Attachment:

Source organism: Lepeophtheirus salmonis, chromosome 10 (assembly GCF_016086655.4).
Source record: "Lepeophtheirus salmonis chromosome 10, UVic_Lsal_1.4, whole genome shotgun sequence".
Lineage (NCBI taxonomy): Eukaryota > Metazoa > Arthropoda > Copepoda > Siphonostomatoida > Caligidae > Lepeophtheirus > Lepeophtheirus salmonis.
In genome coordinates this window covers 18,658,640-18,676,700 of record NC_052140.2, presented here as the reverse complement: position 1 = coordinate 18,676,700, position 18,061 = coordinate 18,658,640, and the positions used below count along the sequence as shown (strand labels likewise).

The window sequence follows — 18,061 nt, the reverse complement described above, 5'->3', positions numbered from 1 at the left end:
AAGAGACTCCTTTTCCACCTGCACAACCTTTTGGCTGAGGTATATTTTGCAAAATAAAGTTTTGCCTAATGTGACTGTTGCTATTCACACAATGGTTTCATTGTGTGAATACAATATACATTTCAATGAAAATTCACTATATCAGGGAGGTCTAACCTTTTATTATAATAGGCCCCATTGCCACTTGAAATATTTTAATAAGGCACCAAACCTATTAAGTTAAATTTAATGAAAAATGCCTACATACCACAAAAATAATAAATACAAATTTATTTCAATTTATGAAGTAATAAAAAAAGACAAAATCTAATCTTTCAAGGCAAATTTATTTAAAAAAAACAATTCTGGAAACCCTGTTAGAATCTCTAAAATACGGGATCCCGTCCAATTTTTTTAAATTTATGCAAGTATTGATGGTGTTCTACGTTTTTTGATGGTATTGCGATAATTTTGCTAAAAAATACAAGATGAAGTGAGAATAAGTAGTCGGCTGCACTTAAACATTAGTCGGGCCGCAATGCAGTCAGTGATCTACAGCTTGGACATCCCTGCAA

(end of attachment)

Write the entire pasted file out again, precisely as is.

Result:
Source organism: Lepeophtheirus salmonis, chromosome 10 (assembly GCF_016086655.4).
Source record: "Lepeophtheirus salmonis chromosome 10, UVic_Lsal_1.4, whole genome shotgun sequence".
Lineage (NCBI taxonomy): Eukaryota > Metazoa > Arthropoda > Copepoda > Siphonostomatoida > Caligidae > Lepeophtheirus > Lepeophtheirus salmonis.
In genome coordinates this window covers 18,658,640-18,676,700 of record NC_052140.2, presented here as the reverse complement: position 1 = coordinate 18,676,700, position 18,061 = coordinate 18,658,640, and the positions used below count along the sequence as shown (strand labels likewise).

The window sequence follows — 18,061 nt, the reverse complement described above, 5'->3', positions numbered from 1 at the left end:
AAGAGACTCCTTTTCCACCTGCACAACCTTTTGGCTGAGGTATATTTTGCAAAATAAAGTTTTGCCTAATGTGACTGTTGCTATTCACACAATGGTTTCATTGTGTGAATACAATATACATTTCAATGAAAATTCACTATATCAGGGAGGTCTAACCTTTTATTATAATAGGCCCCATTGCCACTTGAAATATTTTAATAAGGCACCAAACCTATTAAGTTAAATTTAATGAAAAATGCCTACATACCACAAAAATAATAAATACAAATTTATTTCAATTTATGAAGTAATAAAAAAAGACAAAATCTAATCTTTCAAGGCAAATTTATTTAAAAAAAACAATTCTGGAAACCCTGTTAGAATCTCTAAAATACGGGATCCCGTCCAATTTTTTTAAATTTATGCAAGTATTGATGGTGTTCTACGTTTTTTGATGGTATTGCGATAATTTTGCTAAAAAATACAAGATGAAGTGAGAATAAGTAGTCGGCTGCACTTAAACATTAGTCGGGCCGCAATGCAGTCAGTGATCTACAGCTTGGACATCCCTGCAA